The story of the capture of Chapo Guzmán—Mexico's top fugitive drug lord—took a turn for the surreal Jan. 9 with the relevation that Hollywood heavy Sean Penn had interviewed the kingpin when he was on the lam last year for Rolling Stone magazine. In the account, Penn describes the complicated process of estabishing contact, with encrypted communications and such, before being flown from an unnamed location in central Mexico to a "jungle clearing" for some face time. We have to be a tad skeptical here. Chapo was tracked down by Mexican federales to a luxury condo in a Sinaloa seaport—nowhere near any jungle. Even if the meeting was arranged at a remote location, it was still likely to be in Chapo's northern stronghold state of Sinaloa—and the only real jungle in Mexico is in southern Chiapas state, hundreds of miles away. Taking some liberties for dramatic effect perhaps, Sean?
OK, here we go. Get ready for the tiresome semantic debate about whether the San Bernardino massacre was "terrorism," or not. As if that's the most important question we should be grappling with.... Was this yet another random "mass-shooting" motivated by some personal grudge and rooted in America's homegrown culture of vigilantism and personal revenge? (This kind of thing is so commonplace that the same day's shoot-up in Savannah, Ga., barely made the news because only four people were shot, one fatally, the WaPo says.) Or was it inspired or even directed by an extremist political tendency of one stripe or another? This question is pathologically politicized...
The response to the latest campus shoot-up is depressingly predictable, and it gets worse each time. Just heard some talking head on NPR (he's also been on Michigan's WPBN and Illinois' KHQA) intoning the "If You See Something, Say Something" mantra—this time regarding human beings exhibiting suspect behavior. So now it doesn't just apply to mysterious packages left unattended on subway platforms, but to people who seem "weird" or "off" or "loners" or "maladjusted" or "mentally ill" (all problematic labels). Rat-out culture is being extended and institutionalized, while the Gun Lobby makes it impossible to address the ubiquity of the instruments of death used in these routine massacres. (This latest punk had an AR-15 and five handguns.) So (count on it) within a year or two (maybe less), there will be round-ups and pre-emptive arrests of the socially awkward, the introverted, Asperger's diagnosees, etc... and you will still be able to walk into a gun show, slap down your money and walk out with an AR-15, no questions asked. So spare us your 100% bogus talk about "freedom," gun-fetishists.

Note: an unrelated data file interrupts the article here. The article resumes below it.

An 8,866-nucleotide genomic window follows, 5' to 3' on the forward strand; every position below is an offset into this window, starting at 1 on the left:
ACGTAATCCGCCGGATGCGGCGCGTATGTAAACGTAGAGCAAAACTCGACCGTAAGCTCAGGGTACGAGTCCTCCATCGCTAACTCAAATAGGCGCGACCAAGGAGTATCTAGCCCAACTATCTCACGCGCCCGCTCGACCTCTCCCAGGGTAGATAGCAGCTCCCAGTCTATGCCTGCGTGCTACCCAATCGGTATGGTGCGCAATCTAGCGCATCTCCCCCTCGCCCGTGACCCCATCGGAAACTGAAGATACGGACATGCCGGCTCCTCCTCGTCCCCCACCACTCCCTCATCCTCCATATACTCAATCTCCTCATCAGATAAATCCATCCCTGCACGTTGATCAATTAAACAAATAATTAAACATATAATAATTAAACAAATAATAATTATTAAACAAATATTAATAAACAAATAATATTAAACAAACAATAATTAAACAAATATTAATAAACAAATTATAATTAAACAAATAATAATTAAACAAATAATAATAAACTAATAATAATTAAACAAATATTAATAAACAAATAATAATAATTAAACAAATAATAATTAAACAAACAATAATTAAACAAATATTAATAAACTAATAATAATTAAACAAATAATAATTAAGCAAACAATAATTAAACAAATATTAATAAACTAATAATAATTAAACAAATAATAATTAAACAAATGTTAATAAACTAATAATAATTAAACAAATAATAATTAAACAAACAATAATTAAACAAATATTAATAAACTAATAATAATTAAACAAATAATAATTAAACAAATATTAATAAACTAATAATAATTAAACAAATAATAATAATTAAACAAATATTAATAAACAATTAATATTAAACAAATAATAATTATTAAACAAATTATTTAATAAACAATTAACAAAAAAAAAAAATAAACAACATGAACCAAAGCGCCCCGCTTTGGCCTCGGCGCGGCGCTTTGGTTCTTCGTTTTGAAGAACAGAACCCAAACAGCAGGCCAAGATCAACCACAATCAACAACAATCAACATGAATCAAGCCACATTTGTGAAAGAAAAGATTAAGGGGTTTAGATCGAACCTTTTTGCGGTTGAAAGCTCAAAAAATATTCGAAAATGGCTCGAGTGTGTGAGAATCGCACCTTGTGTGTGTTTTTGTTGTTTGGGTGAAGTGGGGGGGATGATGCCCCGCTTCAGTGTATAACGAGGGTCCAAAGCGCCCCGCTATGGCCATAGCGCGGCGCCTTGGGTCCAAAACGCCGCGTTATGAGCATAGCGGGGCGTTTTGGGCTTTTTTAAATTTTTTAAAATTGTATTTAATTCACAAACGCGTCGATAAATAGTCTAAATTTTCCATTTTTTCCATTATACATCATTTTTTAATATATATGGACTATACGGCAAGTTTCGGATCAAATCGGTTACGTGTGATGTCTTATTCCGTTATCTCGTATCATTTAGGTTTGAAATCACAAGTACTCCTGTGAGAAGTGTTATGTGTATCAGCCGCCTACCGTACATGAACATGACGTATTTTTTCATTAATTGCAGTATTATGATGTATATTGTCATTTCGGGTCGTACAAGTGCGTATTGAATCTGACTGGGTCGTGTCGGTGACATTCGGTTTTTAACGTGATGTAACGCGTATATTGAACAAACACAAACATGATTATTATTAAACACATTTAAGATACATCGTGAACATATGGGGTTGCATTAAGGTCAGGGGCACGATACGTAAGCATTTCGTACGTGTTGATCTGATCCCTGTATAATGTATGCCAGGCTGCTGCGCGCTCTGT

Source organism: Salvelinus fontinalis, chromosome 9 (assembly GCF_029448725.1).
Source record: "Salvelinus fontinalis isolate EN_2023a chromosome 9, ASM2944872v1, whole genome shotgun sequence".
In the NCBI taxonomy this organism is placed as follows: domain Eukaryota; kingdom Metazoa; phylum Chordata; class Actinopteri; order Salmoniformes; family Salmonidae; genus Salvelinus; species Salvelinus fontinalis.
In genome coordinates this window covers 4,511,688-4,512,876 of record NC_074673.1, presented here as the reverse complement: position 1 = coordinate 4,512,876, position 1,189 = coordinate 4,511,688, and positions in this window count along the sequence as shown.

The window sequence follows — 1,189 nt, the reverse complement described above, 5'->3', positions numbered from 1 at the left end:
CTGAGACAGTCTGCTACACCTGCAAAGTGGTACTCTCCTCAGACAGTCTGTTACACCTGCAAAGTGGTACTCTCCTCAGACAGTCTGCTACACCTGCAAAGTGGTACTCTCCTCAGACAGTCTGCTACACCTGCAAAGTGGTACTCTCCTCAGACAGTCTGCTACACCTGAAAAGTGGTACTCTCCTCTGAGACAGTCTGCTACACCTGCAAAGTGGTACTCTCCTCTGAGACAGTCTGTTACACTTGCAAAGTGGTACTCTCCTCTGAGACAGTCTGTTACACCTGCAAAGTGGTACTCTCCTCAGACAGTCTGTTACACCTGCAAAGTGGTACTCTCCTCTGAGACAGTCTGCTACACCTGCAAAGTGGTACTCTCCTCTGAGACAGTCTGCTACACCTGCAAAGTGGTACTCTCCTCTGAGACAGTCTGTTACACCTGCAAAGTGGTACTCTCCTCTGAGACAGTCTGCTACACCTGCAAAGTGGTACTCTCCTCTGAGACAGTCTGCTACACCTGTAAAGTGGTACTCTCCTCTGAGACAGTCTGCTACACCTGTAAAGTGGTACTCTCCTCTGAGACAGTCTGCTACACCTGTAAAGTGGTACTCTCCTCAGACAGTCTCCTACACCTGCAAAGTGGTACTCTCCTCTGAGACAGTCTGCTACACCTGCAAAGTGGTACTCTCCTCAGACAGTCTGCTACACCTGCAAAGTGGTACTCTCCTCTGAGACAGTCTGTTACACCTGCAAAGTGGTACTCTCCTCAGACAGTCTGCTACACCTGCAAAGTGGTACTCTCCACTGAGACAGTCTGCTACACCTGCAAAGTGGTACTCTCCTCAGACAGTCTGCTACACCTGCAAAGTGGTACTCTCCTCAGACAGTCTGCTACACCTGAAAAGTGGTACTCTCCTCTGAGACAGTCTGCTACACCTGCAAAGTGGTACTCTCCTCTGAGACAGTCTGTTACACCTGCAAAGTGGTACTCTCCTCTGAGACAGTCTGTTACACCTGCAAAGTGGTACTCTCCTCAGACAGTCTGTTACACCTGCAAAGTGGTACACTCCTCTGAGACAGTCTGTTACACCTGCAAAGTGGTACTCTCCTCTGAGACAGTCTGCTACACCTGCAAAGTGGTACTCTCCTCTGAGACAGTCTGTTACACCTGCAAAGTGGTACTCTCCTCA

Last night, this blogger visited the 9-11 Museum—invited by a friend who got free passes that evening because she worked in the area of disaster in September 2001. I certainly was not going to pay the absurd $24 entrance fee. There was also a surreal irony to the fact that entering the museum entailed a full airport-style security check, complete with X-rays, full-body metal-detector scans, complete emptying of pockets, removal of belts, and so on. And this at a supposed memorial to American freedom. Talk about the "terrorists win." The museum itself is in many ways impressive—starting with its sheer scale. It is actually built in the World Trade Center "Bathtub," the huge foundation pit with reinforced walls to keep the waters of the Hudson River at bay. These walls are left visible, loaning an atmosphere of stark industrial majesty. The Mohawk iron workers who risked their lives in the construction of the WTC are, at least, briefly mentioned. There is inevitably a lot of maudlin and/or bellicose patriotism on display, but any honest presentation would have to reflect that, and it is generally shown with a sense of objectivity.